Architecture and patterns for IT service management, resource planning, and governance : service management, resource planning, and governance : making shoes for the cobbler's children

Front Cover
Elsevier, 2011 - Computer network architectures - 439 pages
1 Review
Information technology supports efficient operations, enterprise integration, and seamless value delivery, yet itself is too often inefficient, un-integrated, and of unclear value. This completely rewritten version of the bestselling "Architecture and Patterns for IT Service Management, Resource Planning and Governance" retains the original (and still unique) approach: apply the discipline of enterprise architecture to the business of large scale IT management itself. Author Charles Betz applies his deep practitioner experience to a critical reading of ITIL 2011, COBIT version 4, the CMMI suite, the IT portfolio management literature, and the Agile/Lean IT convergence, and derives a value stream analysis, IT semantic model, and enabling systems architecture (covering current topics such as CMDB/CMS, Service Catalog, and IT Portfolio Management). Using the concept of design patterns, the book then presents dozens of visual models documenting challenging problems in integrating IT management, showing how process, data, and IT management systems must work together to enable IT and its business partners. The edition retains the fundamental discipline of traceable process, data, and system analysis that has made the first edition a favored desk reference for IT process analysts around the world. This best seller is a must read for anyone charged with enterprise architecture, IT planning, or IT governance and management. It features: Lean-oriented process analysis of IT management, carefully distinguished from an IT functional model; Field-tested conceptual information model with definitions and usage scenarios, mapped to both the process and system architectures; and, Integrated architecture for IT management systems. It presents Synthesizes Enterprise Architecture, IT Service Management, and IT Portfolio Management in a practical way.
 

What people are saying - Write a review

User Review - Flag as inappropriate

This is a great book for its intended audience. If you work for a large enterprise and are in an IT group that supports the rest of IT, this is a must-read. I have been following Charles Betz on his erp4it blog for many years and had the pleasure of meeting him last year.
In this book, he lays out a framework for IT that defines 9 IT processes and 4 IT lifecycles. You can get a basic overview of his proposed approach in <a href="http://www.bptrends.com/publicationfiles/10-04-2011-ART-Ongoing%20Confusion%20of%20Process%20and%20Function-Betz-Final.pdf">this BPTrends article</a>. Betz makes a persuasive case that these are the 9 processes performed by IT groups:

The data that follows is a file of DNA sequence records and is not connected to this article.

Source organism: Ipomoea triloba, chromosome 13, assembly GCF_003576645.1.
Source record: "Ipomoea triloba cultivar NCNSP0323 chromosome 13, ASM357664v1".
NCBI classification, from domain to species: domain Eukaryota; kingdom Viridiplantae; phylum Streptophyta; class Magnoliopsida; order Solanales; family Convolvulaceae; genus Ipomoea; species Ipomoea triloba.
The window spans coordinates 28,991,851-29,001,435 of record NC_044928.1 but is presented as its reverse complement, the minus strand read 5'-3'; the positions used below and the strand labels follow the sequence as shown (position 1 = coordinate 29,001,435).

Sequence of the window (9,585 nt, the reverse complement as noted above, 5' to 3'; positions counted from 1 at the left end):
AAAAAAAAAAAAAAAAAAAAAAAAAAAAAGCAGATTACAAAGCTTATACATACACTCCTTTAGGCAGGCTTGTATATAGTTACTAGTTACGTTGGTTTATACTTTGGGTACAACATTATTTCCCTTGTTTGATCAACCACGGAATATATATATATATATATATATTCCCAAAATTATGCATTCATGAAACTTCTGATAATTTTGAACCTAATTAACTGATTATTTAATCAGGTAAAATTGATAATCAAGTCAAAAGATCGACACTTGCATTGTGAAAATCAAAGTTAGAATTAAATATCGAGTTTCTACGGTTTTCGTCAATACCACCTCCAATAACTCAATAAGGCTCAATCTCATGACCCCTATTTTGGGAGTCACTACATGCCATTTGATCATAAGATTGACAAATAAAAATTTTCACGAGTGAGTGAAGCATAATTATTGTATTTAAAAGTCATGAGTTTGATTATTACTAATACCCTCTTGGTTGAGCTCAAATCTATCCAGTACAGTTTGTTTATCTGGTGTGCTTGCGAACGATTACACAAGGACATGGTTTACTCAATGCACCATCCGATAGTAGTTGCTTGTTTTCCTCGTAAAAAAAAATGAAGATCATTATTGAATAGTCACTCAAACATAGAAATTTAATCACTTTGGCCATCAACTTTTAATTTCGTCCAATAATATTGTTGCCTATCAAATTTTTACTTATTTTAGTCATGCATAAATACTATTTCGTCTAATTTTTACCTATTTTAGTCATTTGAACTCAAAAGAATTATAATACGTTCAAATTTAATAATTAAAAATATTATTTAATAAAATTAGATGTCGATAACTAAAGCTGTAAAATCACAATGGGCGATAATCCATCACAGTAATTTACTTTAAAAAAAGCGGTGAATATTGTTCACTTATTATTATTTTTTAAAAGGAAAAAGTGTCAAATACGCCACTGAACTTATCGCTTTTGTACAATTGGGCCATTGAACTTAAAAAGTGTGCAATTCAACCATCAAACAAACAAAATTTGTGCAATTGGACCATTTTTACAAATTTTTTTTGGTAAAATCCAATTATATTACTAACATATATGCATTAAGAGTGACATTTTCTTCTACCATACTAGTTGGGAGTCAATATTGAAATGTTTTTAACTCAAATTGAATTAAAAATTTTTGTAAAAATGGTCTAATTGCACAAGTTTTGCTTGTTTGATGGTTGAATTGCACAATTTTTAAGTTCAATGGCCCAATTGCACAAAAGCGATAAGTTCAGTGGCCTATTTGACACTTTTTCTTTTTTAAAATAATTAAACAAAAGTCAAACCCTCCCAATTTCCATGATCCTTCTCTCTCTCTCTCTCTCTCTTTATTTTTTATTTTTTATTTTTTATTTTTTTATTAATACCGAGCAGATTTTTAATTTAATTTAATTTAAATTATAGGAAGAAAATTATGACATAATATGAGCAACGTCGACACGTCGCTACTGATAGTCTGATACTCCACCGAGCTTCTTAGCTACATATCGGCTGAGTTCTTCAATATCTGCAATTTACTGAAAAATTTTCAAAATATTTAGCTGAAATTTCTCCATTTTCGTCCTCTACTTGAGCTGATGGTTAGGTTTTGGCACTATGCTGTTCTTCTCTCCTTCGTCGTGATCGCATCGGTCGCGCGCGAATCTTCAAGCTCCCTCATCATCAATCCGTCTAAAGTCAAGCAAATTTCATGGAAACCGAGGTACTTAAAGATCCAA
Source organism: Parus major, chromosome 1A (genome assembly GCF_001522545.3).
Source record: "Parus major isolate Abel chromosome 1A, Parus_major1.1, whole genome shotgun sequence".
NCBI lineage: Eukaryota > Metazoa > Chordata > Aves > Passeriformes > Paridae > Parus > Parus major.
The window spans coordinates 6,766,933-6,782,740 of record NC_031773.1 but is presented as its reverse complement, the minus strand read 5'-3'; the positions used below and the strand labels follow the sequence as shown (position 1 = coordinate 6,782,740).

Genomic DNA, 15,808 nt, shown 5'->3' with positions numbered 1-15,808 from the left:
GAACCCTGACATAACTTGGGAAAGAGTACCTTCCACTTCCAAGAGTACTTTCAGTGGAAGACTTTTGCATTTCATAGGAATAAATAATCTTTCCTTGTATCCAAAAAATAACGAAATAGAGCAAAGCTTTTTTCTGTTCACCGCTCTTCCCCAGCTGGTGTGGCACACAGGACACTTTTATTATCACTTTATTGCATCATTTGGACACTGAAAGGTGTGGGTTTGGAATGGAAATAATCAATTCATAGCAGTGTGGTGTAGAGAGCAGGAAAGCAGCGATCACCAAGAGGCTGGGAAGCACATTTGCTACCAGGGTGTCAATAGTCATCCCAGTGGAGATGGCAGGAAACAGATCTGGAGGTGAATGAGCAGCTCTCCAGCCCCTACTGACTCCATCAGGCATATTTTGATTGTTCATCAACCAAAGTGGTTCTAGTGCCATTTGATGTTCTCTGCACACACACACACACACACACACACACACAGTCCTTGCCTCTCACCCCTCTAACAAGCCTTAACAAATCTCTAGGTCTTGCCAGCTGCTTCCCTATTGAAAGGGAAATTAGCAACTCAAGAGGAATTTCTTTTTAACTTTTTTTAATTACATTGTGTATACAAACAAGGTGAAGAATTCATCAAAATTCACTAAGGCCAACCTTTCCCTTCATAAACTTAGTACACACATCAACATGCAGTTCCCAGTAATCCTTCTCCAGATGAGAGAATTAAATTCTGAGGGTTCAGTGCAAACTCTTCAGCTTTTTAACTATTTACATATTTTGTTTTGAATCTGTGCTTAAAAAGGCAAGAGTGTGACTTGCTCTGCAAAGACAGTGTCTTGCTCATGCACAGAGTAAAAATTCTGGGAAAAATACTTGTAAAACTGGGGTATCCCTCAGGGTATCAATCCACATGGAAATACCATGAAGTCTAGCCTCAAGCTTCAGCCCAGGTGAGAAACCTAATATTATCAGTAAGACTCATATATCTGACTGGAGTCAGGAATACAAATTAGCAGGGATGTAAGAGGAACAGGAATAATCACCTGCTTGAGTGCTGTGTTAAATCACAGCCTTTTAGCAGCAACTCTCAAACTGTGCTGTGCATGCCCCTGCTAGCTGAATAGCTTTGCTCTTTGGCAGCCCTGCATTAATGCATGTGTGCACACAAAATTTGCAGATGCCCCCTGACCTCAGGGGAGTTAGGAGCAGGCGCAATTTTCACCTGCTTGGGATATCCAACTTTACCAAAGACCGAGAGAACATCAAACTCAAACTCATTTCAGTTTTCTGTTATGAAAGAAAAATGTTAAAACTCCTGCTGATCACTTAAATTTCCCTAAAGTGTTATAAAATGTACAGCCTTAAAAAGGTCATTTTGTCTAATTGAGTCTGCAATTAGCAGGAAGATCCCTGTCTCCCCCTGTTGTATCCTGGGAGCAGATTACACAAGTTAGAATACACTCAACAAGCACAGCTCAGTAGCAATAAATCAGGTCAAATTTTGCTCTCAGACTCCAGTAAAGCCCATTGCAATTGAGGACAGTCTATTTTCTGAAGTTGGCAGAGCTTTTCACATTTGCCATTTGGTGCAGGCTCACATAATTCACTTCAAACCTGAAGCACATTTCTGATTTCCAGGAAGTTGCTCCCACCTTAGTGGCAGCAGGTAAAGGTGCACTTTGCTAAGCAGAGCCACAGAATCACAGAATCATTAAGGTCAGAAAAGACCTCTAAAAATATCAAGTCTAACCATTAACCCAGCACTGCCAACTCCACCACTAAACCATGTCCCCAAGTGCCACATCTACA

• Accept Demand
• Execute Project
• Deliver Release
• Complete Change
• Fulfill Service Request
• Deliver Transactional Service
• Restore Service [aka Resolve Incident]
• Improve Service
• Retire Service
These operate across 4 lifecycles:
• Application Service (computation applied to a business problem, e.g. a payroll
application)
• Infrastructure Service (computation applied to an IT problem, e.g. hosting an application)
• Technology Product (types of assets, e.g. a choice of server make/model or database
vendor/version)
• Asset (tangible investment supporting an IT service, e.g. a specific server or database software
license)
As much value as I find in other frameworks such as ITIL and COBIT, I am convinced that the Betz framework is the best holistic approach to IT that exists today. It deserves a much wider audience than it has received so far. I expect that future industry frameworks will find themselves converging on this solution, even if they don't acknowledge or even recognize it.
In addition, Betz' writing is deep. I found myself taking notes on nearly every page, and he provides clear, thoughtful answers to many vexing questions in IT today. If you're struggling with applying ITIL or COBIT guidance, the answer is almost certainly in this book or in its extensive list of references.
Bottom line: buy, beg, borrow, or steal a copy of this book if you are in ITSM, EA, or GEIT.
 

Contents

IT in a World of Continuous Improvement
1
Architecture Approach
33
Patterns for the IT Processes
151
Patterns for the IT Lifecycles
243
Extended Definitions for the IT Architectural Catalogs
315
Fundamentals of Computingfor the Business Professional
409
Production and Services
411
Index
425
Copyright

Other editions - View all

Common terms and phrases

Bibliographic information